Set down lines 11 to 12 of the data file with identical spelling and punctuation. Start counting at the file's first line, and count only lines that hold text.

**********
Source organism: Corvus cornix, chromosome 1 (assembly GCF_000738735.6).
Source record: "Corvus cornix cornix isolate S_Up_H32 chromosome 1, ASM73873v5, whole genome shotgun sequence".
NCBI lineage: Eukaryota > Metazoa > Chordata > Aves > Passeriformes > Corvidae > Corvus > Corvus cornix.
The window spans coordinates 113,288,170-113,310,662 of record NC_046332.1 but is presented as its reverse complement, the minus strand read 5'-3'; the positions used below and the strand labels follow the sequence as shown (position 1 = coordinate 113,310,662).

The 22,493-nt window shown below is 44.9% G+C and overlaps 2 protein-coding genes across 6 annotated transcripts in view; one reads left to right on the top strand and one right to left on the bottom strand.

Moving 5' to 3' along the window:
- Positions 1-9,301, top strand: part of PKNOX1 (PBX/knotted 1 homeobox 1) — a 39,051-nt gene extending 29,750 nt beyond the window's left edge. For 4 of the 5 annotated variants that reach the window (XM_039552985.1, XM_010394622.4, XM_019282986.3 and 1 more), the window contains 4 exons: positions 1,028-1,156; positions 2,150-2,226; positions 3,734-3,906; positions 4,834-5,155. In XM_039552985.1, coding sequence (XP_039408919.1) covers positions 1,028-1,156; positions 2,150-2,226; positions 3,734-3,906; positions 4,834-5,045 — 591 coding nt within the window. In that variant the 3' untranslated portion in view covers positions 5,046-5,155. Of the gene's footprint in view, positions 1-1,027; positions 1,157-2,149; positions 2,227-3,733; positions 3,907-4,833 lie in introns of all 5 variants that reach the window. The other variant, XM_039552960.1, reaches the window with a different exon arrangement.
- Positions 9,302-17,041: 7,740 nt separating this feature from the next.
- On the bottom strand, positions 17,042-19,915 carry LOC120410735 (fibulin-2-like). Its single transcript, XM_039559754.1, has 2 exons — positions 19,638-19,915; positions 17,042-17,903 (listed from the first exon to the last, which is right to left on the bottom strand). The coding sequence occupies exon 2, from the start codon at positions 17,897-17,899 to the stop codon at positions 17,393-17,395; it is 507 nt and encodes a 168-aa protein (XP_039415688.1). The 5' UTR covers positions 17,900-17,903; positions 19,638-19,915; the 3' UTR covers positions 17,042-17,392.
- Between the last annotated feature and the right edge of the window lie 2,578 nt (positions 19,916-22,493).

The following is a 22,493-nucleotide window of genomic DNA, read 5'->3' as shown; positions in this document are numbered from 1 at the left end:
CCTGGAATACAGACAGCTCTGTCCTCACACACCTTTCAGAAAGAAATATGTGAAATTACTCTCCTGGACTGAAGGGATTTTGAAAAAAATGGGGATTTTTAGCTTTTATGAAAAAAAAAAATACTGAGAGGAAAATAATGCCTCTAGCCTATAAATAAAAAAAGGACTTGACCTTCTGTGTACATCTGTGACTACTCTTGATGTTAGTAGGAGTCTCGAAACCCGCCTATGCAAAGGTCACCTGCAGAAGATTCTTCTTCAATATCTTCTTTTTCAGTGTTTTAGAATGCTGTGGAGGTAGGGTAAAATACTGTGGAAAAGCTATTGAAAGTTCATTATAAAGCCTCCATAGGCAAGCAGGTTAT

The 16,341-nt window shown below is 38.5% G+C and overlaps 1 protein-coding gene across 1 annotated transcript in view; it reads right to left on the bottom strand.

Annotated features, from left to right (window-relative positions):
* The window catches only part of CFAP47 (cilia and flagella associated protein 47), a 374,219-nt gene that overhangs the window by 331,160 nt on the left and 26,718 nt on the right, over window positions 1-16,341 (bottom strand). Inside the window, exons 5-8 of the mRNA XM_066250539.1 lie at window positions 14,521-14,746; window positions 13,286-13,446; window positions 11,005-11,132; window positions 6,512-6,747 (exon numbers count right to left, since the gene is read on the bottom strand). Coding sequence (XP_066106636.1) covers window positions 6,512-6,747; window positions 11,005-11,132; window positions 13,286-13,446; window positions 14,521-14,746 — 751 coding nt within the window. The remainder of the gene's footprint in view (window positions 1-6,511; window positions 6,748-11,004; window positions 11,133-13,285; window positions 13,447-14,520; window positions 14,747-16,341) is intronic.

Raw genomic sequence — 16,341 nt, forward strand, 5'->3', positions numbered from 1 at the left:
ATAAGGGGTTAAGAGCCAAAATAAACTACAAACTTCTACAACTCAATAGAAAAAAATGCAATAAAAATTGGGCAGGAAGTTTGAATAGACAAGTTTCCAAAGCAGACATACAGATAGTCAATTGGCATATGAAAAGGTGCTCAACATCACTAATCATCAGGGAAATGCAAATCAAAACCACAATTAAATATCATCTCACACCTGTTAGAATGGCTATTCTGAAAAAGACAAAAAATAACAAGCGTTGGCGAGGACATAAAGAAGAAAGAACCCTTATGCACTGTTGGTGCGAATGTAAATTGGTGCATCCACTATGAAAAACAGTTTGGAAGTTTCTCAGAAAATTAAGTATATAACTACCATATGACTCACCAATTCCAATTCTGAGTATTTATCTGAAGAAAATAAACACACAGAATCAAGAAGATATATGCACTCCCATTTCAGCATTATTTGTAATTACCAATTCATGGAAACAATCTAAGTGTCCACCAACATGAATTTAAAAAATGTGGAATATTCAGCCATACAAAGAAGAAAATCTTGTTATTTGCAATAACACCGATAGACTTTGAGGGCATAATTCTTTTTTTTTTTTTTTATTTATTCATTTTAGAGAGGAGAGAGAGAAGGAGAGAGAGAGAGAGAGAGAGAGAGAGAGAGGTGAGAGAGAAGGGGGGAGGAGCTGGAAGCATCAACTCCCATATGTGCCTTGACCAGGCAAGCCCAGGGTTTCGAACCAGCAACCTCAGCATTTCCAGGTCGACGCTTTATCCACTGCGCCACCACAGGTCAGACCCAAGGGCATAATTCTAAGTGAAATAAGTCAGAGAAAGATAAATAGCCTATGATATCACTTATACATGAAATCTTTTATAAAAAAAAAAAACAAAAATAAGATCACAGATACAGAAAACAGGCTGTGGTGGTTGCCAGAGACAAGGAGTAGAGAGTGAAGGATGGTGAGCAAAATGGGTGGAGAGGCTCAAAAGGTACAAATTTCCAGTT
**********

The following is a 22,493-nucleotide window of genomic DNA, read 5'->3' as shown; positions in this document are numbered from 1 at the left end:
CCTGGAATACAGACAGCTCTGTCCTCACACACCTTTCAGAAAGAAATATGTGAAATTACTCTCCTGGACTGAAGGGATTTTGAAAAAAATGGGGATTTTTAGCTTTTATGAAAAAAAAAAATACTGAGAGGAAAATAATGCCTCTAGCCTATAAATAAAAAAAGGACTTGACCTTCTGTGTACATCTGTGACTACTCTTGATGTTAGTAGGAGTCTCGAAACCCGCCTATGCAAAGGTCACCTGCAGAAGATTCTTCTTCAATATCTTCTTTTTCAGTGTTTTAGAATGCTGTGGAGGTAGGGTAAAATACTGTGGAAAAGCTATTGAAAGTTCATTATAAAGCCTCCATAGGCAAGCAGGTTAT